ARES Nevada LLC, the developer of a novel energy storage project using rail vehicles operating on a slope, filed a March 25 application with the Nevada Public Utilities Commission (PUC) to add transmission facilities to connect the project with the grid of utility Valley Electric Association (VEA).
ARES Nevada said that the first-of-its-kind $55m project is designed to provide ancillary services in the California ISO (Cal-ISO) market to aid the integration of renewable resources.
The 50 MW Advanced Rail Energy Storage system would provide grid-scale storage by either using electricity to push electric shuttle trains up a steep rail slope or, when descending, use the locomotives’ motors as generators to send electricity to the grid, according to the application. The rail vehicles would include electric locomotives and multiple weighted cars.
The facility, planned for the Carpenter Canyon area east of Pahrump, Nev., in Nye and Clark counties, would provide 12.5 MWh of fast-response energy to assist the balancing of wind and solar facilities connected to the Cal-ISO grid, ARES Nevada said.
VEA, with facilities in both Nevada and California, is part of the Cal-ISO balancing authority area, and the project would respond to commands on usage from the Cal-ISO, ARES Nevada said. The locomotives would generally be at mid-elevation along the planned 5.5-mile railway until a command is received from Cal-ISO. ARES Nevada said it will bid into the daily Cal-ISO ancillary services market to stabilize output from renewable energy projects.
On its website, ARES Nevada said rail energy storage technology bridges the gap between smaller battery and flywheel storage applications and larger pumped hydro storage projects, at a lower life-cycle cost than batteries, higher energy-to-power ratio than flywheels, and greater efficiency and faster ramping than pumped hydro storage projects.
The speed at which the locomotives climb or descend would vary based on the demands from the grid operator, according to the application.
The rail project would be located on federal land managed by the Bureau of Land Management (BLM), which recently signed off on ARES Nevada’s 2014 application, ARES Nevada told the PUC. The company said that in late February, the BLM issued an environmental assessment (EA) of the project, with a finding of no significant impact.
The project’s life span is expected to last 40 years or more, with only routine maintenance, ARES Nevada said in a March 28 statement.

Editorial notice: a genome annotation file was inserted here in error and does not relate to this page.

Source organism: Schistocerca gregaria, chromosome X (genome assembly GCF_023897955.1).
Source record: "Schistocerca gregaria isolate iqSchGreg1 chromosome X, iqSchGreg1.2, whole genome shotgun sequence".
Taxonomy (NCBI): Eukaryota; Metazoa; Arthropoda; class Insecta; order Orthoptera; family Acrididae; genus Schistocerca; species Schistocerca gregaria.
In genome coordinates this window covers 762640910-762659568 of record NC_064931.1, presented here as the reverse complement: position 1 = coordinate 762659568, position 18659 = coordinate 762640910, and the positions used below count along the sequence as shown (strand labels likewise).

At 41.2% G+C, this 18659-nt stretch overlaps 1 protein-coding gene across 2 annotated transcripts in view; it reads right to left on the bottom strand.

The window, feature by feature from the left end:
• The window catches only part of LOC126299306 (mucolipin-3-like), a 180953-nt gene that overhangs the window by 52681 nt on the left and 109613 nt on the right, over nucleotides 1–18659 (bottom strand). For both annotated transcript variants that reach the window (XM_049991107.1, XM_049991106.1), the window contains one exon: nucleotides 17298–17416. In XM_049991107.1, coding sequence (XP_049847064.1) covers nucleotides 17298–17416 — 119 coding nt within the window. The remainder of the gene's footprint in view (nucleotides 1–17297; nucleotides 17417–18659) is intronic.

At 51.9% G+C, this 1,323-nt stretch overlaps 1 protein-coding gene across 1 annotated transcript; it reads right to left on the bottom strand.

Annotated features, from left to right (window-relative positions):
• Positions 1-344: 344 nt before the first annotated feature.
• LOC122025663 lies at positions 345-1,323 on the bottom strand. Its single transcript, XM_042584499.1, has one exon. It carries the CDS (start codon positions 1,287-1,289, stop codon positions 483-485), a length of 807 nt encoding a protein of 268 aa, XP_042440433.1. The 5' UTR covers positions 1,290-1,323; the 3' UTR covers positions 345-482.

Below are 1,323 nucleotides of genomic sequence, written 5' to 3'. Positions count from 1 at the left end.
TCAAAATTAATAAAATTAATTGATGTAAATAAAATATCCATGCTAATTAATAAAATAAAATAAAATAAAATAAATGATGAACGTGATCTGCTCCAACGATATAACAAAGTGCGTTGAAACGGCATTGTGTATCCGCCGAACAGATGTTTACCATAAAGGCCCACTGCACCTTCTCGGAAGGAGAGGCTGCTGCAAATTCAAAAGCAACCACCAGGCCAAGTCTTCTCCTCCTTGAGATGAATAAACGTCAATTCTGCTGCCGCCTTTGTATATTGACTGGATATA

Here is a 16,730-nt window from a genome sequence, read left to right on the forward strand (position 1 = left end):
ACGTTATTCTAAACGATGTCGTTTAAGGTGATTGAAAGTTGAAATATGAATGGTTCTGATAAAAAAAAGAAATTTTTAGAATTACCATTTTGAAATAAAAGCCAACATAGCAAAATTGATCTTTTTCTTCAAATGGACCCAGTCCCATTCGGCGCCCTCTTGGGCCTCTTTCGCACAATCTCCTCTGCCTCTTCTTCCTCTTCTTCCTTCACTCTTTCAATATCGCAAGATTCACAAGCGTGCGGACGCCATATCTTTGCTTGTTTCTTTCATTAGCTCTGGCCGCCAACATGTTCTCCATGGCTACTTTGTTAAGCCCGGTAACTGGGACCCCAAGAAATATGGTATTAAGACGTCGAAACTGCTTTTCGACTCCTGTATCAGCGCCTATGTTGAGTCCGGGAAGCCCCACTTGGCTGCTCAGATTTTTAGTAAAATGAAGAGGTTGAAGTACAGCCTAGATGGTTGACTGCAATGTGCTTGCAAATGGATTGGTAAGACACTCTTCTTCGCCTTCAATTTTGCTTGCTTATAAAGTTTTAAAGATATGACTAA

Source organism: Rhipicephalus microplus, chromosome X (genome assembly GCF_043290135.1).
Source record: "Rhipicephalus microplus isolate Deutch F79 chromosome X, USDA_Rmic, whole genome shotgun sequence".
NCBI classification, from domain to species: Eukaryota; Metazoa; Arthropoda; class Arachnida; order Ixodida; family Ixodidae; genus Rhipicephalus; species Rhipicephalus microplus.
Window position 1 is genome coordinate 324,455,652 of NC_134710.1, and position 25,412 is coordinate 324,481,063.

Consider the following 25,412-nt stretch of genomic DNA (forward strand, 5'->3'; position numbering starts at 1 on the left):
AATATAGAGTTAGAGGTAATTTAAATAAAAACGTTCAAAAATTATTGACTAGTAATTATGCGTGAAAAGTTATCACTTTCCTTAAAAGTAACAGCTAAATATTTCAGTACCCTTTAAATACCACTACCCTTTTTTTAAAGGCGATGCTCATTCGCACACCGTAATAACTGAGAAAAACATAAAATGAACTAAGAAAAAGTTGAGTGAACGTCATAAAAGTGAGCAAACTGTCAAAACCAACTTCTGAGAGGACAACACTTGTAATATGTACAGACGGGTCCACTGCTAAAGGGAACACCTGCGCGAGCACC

The project “will be a world-class facility and a point of pride for Nevada,” Jim Kelly, CEO of parent company Advanced Rail Energy Storage LLC, said in the statement.
“The power production is clean and renewable – operation of the project requires no water or fossil fuel, and creates no hazardous waste or emissions,” Kelly said.
Construction is expected to last less than one year once all permits and environmental compliance steps are completed, the company said.
Given the Cal-ISO interconnection process and timing on a notice to proceed from the BLM, ARES Nevada anticipates starting construction in late 2017 or early 2018, with operations beginning in early 2019, according to the application with the PUC.
ARES Nevada had filed a notice of the BLM application with the PUC in 2014, and because Nevada regulations require applications to be filed within 30 days of a final EA, it filed the application to add two short 230-kV transmission lines, a substation and related facilities to connect with the VEA grid.
The project would include a new substation – the ARES substation – within its footprint, and two 230-kV transmission lines and related facilities to connect with VEA’s existing Gamebird Switch Station. One of the transmission lines would be 3,870 feet to connect the substation to an existing VEA transmission line, and the other would be 6,260 feet to connect with the Gamebird Switch Station, ARES Nevada said in the application.
In addition, about 5,200 feet of VEA’s existing 230-kV transmission line would be removed for the project, which would have a total footprint of 72 acres on BLM land.
The new transmission facilities needed for the project “will be constructed by VEA within the existing Gamebird switch station right of way,” ARES Nevada said.
The rail facilities do not meet the definition of a railroad and the Federal Railroad Administration has not exerted jurisdiction over the rail line and related equipment, the company noted in the application.